The region has a long history of agriculture, dating back to the early days of European settlement. Today, there are more than 1,200 farms in the Port Macquarie area, producing a wide variety of crops and livestock.

And the future looks bright for the sector. The NSW government has earmarked Port Macquarie as a key growth area for agriculture, and is investing heavily in infrastructure and research.

This is good news for the many businesses that make up the Port Macquarie agribusiness sector. From farmers to food processors, there are plenty of opportunities for businesses to grow and thrive in this vibrant industry.


Port Macquarie is a thriving agribusiness hub, and it’s only getting bigger and better. With a strong focus on supporting local growers and producers, Port Macquarie is the perfect place to do business in the agricultural sector. It’s one of the key regions of the northern rivers and mid north coast. If you’re looking for an opportunity to get involved in agribusiness, whether as a grower, producer, or retailer, Port Macquarie is the place to be.

Indigenous Caucasus Dentists Can Immigrate to Australia & The United Kingdom

Indigenous Caucasus Dentists Can Immigrate to Australia & The United Kingdom

The Caucasus is famous for many things – and Borat is not one of them. But now a new type of export is gaining momentum – medical labour. Nurses and doctors are going to Dubai and the Arab Emirates, whereas dentists and orthodontists are going to Australia and the United Kingdom.

As an early perspective, the following export product groups represent the highest dollar value in Ukrainian global shipments during 2020, at the 2-digit HTS code level. Also shown is the percentage share each export category represents in terms of overall exports from Ukraine.

Cereals: US$9.4 billion (19.1% of total exports)
Iron, steel: $7.7 billion (15.6%)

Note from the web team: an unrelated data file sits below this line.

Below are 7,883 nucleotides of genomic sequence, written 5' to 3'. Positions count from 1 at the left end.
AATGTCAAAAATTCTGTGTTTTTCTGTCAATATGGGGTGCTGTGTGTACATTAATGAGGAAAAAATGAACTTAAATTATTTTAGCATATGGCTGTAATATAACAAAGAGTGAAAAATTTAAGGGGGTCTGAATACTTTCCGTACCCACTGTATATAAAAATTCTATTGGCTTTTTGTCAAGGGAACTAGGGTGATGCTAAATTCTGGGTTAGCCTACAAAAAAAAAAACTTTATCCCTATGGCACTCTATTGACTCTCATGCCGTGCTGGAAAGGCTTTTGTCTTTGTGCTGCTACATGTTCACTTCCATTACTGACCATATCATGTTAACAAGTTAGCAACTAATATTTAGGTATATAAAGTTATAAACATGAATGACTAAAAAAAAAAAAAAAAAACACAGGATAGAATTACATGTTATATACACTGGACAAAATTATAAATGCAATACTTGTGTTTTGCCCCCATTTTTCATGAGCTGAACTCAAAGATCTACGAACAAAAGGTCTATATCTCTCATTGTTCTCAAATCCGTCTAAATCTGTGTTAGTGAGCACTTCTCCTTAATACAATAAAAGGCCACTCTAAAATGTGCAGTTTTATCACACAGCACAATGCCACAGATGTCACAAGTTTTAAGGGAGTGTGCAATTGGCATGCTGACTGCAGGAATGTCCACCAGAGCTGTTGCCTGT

Animal/vegetable fats, oils, waxes: $5.8 billion (11.7%)
Ores, slag, ash: $4.4 billion (9%)
Electrical machinery, equipment: $2.5 billion (5.2%)
Machinery including computers: $1.9 billion (3.9%)
Oil seeds: $1.8 billion (3.7%)
Food industry waste, animal fodder: $1.6 billion (3.2%)
Wood: $1.4 billion (2.9%)
Articles of iron or steel: $877.8 million (1.8%)

Caucasus dentists have been studying hard and universities and places of education throughout the Caucasus region have been almost industrial in their churning out of highly professional and qualified medical staff. While they represent a tiny percentage Caucasus dentists are making us proud.

We here at Agrowebcac always have the big picture of the entire region. After all the Caucasus is one of the most linguistically and culturally diverse regions on Earth. The nation states that comprise the Caucasus today are the post-Soviet states Georgia (including Adjara and Abkhazia), Azerbaijan (including Nakhchivan), Armenia, and the Russian Federation.

We see it wider though. We see the Ukraine as one of us and Romania, and all of Russia. We even would like to have the people and land of Turkey if they were not so stubborn and caught up in their own identity, which is totally divided and why they have the military dictatorship of Erdogan.

Indeed, recently Italy’s Prime Minister Mario Draghi called Turkish President Recep Tayyip Erdoğan a “dictator” and criticised him for relegating European Commission President Ursula von der Leyen to a sofa during an official visit on Tuesday.

“I felt very sorry for the humiliation that European Commission President von der Leyen had to undergo,” Draghi said during a press conference after this event.

During the official visit in Ankara, Erdoğan offered European Council President Charles Michel a chair next to him, leaving a visibly irritated von der Leyen to sit on a nearby couch — an incident that has since gone viral online and been dubbed Sofagate.

One thing about Caucasus dentists is they’re a hardy bunch. And it’s a fact that delivering root canal therapy requires a tough dentist – one who is not afraid by the sight of blood or the sound of a patient screaming. Not that this happens in the Western countries as they’re all properly sedated via sleep therapy. The same could not always be said of our village dentists who would use unorthodox methods when insufficient anaesthesia was available. Part of the folklore of the Caucasus is such village practitioners, great for a laugh over home-made schnapps.

Of course Caucasus dentists and would-be dentists, you may have some questions of your future dentist employer and so the internet is the best way to contact a range of Australian or UK dentists and see how they respond. Or if you’re shy and introverted just check out their frequently asked questions page.

As an interesting twist, you may also decided to seek out other indigenous peoples who are into dentistry and orthodontics. For example there are a growing number of indigenous dentists in Australia and one of them, Dr Chris Bourke is known as Australia’s first Aboriginal dentist.